Have you ever opened an exchange with your husband by using phrases like these?
- “You never take the trash out!”
- “Nice of you to join us finally!”
- “Can we talk about why you were being such a jerk to our friends?”
- “It’s your fault she was late to school this morning. Why are you so irresponsible?”
- “You need to tell me when you’re going to get your act together.”
The ensuing conversation didn’t go well, did it? Pioneering marriage researcher John Gottman calls statements like the ones above “harsh startups.” You can also think of them as “emotional bombs.” When you lob one, you’re going to provoke your spouse to either retreat or return fire. Either way, you’re not going to resolve your conflict.
You’ll reach a more constructive solution if you can avoid initiating a discussion with a surprise attack of criticism and sarcasm. But, as you know, sometimes those words slip out of your mouth before you know what has happened. And even though you might be speaking thoughtlessly, emotional bombs can still do lasting damage.
Stressed, Busy and Harsh
It was probably very obvious to you even before you read this article that harsh startups aren’t an effective way to initiate a conversation. So why do we keep engaging in them?
You’ll be more prone to throwing emotional bombs at your husband when you’re under a lot of stress. And with the busy schedules of today’s families, that seems like most of the time, right? Unfortunately, when stress goes up, self-awareness goes down. We become more easily provoked and worse at tuning into what’s going on with other people. When we’re overwhelmed with emotion, we get so wrapped up in our own stuff that we can dehumanize others and say harsh things.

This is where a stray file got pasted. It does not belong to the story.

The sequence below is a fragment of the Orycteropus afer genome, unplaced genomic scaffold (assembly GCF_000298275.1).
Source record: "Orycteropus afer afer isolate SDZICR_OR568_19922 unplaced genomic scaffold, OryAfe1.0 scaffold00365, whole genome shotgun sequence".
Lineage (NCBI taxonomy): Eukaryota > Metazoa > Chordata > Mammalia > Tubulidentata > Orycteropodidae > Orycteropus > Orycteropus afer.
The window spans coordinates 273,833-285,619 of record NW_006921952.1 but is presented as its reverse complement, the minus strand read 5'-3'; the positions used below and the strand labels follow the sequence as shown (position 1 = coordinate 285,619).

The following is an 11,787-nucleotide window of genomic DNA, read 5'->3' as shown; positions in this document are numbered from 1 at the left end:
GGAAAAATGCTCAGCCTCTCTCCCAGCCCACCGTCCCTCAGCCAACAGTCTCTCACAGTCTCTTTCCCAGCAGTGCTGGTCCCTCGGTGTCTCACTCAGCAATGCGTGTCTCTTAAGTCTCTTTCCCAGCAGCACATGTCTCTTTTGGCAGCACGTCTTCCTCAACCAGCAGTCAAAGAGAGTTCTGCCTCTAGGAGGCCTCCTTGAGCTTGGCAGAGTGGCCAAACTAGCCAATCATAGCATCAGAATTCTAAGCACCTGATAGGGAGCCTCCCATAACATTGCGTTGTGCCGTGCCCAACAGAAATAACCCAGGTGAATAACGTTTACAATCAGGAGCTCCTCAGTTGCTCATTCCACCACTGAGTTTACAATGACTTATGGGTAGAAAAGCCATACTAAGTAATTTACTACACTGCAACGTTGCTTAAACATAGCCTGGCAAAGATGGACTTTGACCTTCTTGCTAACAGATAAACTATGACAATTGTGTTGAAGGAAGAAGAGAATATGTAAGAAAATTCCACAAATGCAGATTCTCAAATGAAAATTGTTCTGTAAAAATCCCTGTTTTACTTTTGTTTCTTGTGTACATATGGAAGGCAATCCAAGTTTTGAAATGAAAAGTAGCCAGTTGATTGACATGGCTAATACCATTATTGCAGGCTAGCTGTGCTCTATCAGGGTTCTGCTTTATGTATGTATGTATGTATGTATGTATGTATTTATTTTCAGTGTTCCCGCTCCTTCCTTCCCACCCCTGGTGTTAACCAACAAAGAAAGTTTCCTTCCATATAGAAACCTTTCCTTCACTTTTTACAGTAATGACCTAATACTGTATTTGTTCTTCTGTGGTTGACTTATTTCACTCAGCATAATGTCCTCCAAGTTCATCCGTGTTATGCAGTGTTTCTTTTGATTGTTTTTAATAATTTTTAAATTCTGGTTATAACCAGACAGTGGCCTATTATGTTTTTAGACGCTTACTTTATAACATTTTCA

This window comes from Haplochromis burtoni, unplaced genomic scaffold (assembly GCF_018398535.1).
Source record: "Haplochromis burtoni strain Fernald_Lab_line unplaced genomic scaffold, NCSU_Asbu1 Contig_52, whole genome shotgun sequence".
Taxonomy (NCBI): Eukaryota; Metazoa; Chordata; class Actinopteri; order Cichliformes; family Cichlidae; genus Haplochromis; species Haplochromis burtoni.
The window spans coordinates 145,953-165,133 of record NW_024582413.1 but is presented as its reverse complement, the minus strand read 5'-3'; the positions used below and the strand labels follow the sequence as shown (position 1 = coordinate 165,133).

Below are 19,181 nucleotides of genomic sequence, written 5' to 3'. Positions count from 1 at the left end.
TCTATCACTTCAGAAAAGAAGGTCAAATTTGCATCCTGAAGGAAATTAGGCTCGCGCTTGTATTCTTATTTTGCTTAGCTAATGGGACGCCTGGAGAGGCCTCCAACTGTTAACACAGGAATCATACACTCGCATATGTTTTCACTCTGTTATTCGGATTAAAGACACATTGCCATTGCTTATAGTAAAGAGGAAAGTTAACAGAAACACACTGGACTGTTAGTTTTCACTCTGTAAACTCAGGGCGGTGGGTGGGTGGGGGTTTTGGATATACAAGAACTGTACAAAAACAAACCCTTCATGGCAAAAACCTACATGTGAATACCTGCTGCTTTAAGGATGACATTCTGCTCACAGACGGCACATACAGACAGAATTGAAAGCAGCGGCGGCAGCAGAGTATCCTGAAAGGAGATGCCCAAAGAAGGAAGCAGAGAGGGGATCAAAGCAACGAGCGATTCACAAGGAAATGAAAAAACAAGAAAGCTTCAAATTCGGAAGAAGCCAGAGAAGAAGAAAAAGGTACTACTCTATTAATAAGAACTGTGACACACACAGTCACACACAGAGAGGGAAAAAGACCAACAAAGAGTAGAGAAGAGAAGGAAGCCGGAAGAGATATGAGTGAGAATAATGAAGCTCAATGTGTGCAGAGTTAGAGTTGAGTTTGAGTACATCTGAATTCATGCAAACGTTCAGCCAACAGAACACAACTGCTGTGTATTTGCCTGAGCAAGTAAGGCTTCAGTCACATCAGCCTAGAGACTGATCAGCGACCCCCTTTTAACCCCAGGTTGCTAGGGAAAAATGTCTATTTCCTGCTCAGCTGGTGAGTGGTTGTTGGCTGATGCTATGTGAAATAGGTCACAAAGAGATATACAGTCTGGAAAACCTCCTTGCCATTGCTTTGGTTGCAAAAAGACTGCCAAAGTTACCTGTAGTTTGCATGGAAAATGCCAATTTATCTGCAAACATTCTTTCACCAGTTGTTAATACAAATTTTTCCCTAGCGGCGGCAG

Emotional Bombs Destroy Safety
Maybe you’re wondering what the big deal is about harsh startups. We all get crabby when we’re stressed, right? And he knows you don’t mean it, doesn’t he?
Well hopefully he didn’t take your comments personally, but it’s also possible you inflicted real emotional pain. And our brains process emotional and physical pain in very similar ways. So, in a very real sense, your husband feels attacked when you unleash emotional bombs. Whether he reacts by retaliating or withdrawing, the atmosphere of safety that your relationship needs begins to erode, and the two of you grow farther apart.
How to Hold Your Fire
Banishing harsh startups from your marriage is one of the best things you can do for the health of your relationship. That may all sound well and good right now, but the important thing is remembering this advice the next time you’re stressed and feel like lashing out as your husband.
To give yourself a better chance of holding your fire, see if there are ways to remove some pressure and stress from your life. Are there things you feel like you’re “supposed to” do or have that you could let go of so that you aren’t so overwhelmed? Easing up your expectations can also give you more time to care for yourself. When you rest more, practice healthier habits and nurture yourself, you’ll be less reactive to stress.
Finally, I know this isn’t easy, but remind yourself to pause when you’re in a situation that triggers you to drop emotional bombs and try to choose a different response. Not coincidentally, research shows that people in healthy relationships have brains that are good at controlling emotions.
Even if harsh startups are a longtime habit for you, you can start practicing a new approach today. My book Strong Women, Strong Love has more ideas for maintaining a happy marriage even amid our stressful lives.